(HealthDay)—Exercise training induces hypothalamic cell proliferation in adult mice and improves insulin sensitivity, but blocking cell proliferation does not prevent insulin action, according to an experimental study published online June 4 in Diabetes.
Melissa L. Borg, from Monash University in Australia, and colleagues examined whether exercise training causes hypothalamic neurogenesis in a study conducted in adult mice. They also assessed whether the hypothalamic neurogenesis contributes to exercise-induced improvements in insulin action.
The researchers found that acute exercise induced a pro-neurogenic transcriptional program, which involved growth factors, cell proliferation, and neurogenic regulators in the hypothalamus. Hypothalamic cell proliferation was increased 3.5-fold with daily exercise training for seven days, compared with sedentary mice, and this cell proliferation was maintained in diet-induced obese mice. Sedentary and exercise-trained mice had negligible neurogenesis in the hypothalamic arcuate nucleus. Neither food intake nor body mass was affected by blocking cell proliferation via administration of the mitotic blocker cystosine-1-β-D-arabinofuranoside (AraC). Whole-body insulin sensitivity was improved with four weeks of exercise training versus sedentary mice, but AraC administration did not affect insulin action.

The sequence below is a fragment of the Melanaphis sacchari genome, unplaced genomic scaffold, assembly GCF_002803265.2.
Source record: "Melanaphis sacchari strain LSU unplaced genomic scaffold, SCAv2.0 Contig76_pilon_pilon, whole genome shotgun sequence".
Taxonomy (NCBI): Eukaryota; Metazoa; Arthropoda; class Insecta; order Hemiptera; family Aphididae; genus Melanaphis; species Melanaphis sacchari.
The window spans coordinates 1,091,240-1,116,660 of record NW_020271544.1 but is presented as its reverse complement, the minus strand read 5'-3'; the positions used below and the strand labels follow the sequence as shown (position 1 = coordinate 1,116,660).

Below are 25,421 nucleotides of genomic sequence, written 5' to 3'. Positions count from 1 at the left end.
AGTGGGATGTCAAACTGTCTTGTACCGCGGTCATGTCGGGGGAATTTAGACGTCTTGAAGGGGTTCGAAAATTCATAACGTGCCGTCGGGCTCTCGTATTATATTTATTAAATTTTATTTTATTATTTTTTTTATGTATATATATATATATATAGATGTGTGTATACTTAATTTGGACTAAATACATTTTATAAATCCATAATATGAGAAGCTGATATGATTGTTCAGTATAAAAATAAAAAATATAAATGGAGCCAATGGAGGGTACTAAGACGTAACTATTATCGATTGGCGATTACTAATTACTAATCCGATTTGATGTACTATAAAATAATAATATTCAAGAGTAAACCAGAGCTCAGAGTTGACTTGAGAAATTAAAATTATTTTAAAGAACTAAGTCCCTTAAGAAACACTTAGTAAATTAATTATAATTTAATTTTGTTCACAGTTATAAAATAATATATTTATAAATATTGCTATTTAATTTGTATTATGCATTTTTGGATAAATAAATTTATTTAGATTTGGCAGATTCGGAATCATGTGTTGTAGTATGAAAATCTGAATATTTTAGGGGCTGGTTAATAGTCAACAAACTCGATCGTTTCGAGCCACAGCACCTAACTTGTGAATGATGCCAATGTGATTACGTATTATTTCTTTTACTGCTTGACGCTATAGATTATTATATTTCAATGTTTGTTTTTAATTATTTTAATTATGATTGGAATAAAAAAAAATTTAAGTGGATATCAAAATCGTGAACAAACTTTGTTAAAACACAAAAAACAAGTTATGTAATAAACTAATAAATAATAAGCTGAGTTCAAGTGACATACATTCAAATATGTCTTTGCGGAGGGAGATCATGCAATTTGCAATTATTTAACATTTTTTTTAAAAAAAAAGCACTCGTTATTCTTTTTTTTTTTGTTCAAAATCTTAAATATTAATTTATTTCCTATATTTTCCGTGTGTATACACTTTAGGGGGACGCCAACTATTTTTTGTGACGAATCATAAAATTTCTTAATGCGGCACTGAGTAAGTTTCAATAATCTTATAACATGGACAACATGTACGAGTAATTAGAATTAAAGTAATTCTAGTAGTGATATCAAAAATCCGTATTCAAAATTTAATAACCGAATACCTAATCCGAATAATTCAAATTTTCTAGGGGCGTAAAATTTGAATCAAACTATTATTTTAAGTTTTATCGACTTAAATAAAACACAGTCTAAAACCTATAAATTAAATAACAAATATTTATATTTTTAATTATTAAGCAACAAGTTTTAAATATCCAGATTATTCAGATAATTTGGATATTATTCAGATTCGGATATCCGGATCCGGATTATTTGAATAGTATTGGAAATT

"These data suggest that regular exercise training induces significant non-neuronal cell proliferation in the hypothalamus of obese mice, but this proliferation is not required for enhanced insulin action," the authors write.
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